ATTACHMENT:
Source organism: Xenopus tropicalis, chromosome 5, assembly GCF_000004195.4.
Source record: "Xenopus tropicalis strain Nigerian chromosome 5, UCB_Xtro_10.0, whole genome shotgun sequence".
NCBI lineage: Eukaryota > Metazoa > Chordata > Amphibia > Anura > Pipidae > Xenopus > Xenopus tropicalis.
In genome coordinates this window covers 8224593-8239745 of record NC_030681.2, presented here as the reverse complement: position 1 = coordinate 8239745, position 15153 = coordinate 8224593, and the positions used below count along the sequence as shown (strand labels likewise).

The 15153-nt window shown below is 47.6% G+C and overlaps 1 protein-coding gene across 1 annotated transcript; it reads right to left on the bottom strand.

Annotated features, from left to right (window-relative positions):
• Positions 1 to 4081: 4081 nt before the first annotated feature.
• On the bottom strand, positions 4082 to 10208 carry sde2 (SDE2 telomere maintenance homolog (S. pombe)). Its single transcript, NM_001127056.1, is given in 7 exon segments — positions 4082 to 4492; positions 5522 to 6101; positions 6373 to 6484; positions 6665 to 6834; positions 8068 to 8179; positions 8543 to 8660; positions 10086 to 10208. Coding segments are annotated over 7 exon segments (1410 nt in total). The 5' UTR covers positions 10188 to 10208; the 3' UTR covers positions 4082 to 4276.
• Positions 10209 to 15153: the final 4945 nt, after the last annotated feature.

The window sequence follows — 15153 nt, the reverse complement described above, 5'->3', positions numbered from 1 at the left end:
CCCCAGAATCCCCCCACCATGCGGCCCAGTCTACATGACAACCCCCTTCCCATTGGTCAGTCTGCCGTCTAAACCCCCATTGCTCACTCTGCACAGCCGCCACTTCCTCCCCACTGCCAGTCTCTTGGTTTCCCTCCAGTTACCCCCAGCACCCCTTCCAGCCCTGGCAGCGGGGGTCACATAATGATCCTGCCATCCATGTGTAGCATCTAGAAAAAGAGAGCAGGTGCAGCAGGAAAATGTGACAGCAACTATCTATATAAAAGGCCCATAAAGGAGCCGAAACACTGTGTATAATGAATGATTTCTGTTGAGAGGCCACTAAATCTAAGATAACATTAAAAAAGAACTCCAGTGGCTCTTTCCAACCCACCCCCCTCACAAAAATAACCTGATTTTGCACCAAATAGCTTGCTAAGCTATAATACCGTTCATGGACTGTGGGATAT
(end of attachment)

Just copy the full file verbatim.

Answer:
Source organism: Xenopus tropicalis, chromosome 5, assembly GCF_000004195.4.
Source record: "Xenopus tropicalis strain Nigerian chromosome 5, UCB_Xtro_10.0, whole genome shotgun sequence".
NCBI lineage: Eukaryota > Metazoa > Chordata > Amphibia > Anura > Pipidae > Xenopus > Xenopus tropicalis.
In genome coordinates this window covers 8224593-8239745 of record NC_030681.2, presented here as the reverse complement: position 1 = coordinate 8239745, position 15153 = coordinate 8224593, and the positions used below count along the sequence as shown (strand labels likewise).

The 15153-nt window shown below is 47.6% G+C and overlaps 1 protein-coding gene across 1 annotated transcript; it reads right to left on the bottom strand.

Annotated features, from left to right (window-relative positions):
• Positions 1 to 4081: 4081 nt before the first annotated feature.
• On the bottom strand, positions 4082 to 10208 carry sde2 (SDE2 telomere maintenance homolog (S. pombe)). Its single transcript, NM_001127056.1, is given in 7 exon segments — positions 4082 to 4492; positions 5522 to 6101; positions 6373 to 6484; positions 6665 to 6834; positions 8068 to 8179; positions 8543 to 8660; positions 10086 to 10208. Coding segments are annotated over 7 exon segments (1410 nt in total). The 5' UTR covers positions 10188 to 10208; the 3' UTR covers positions 4082 to 4276.
• Positions 10209 to 15153: the final 4945 nt, after the last annotated feature.

The window sequence follows — 15153 nt, the reverse complement described above, 5'->3', positions numbered from 1 at the left end:
CCCCAGAATCCCCCCACCATGCGGCCCAGTCTACATGACAACCCCCTTCCCATTGGTCAGTCTGCCGTCTAAACCCCCATTGCTCACTCTGCACAGCCGCCACTTCCTCCCCACTGCCAGTCTCTTGGTTTCCCTCCAGTTACCCCCAGCACCCCTTCCAGCCCTGGCAGCGGGGGTCACATAATGATCCTGCCATCCATGTGTAGCATCTAGAAAAAGAGAGCAGGTGCAGCAGGAAAATGTGACAGCAACTATCTATATAAAAGGCCCATAAAGGAGCCGAAACACTGTGTATAATGAATGATTTCTGTTGAGAGGCCACTAAATCTAAGATAACATTAAAAAAGAACTCCAGTGGCTCTTTCCAACCCACCCCCCTCACAAAAATAACCTGATTTTGCACCAAATAGCTTGCTAAGCTATAATACCGTTCATGGACTGTGGGATAT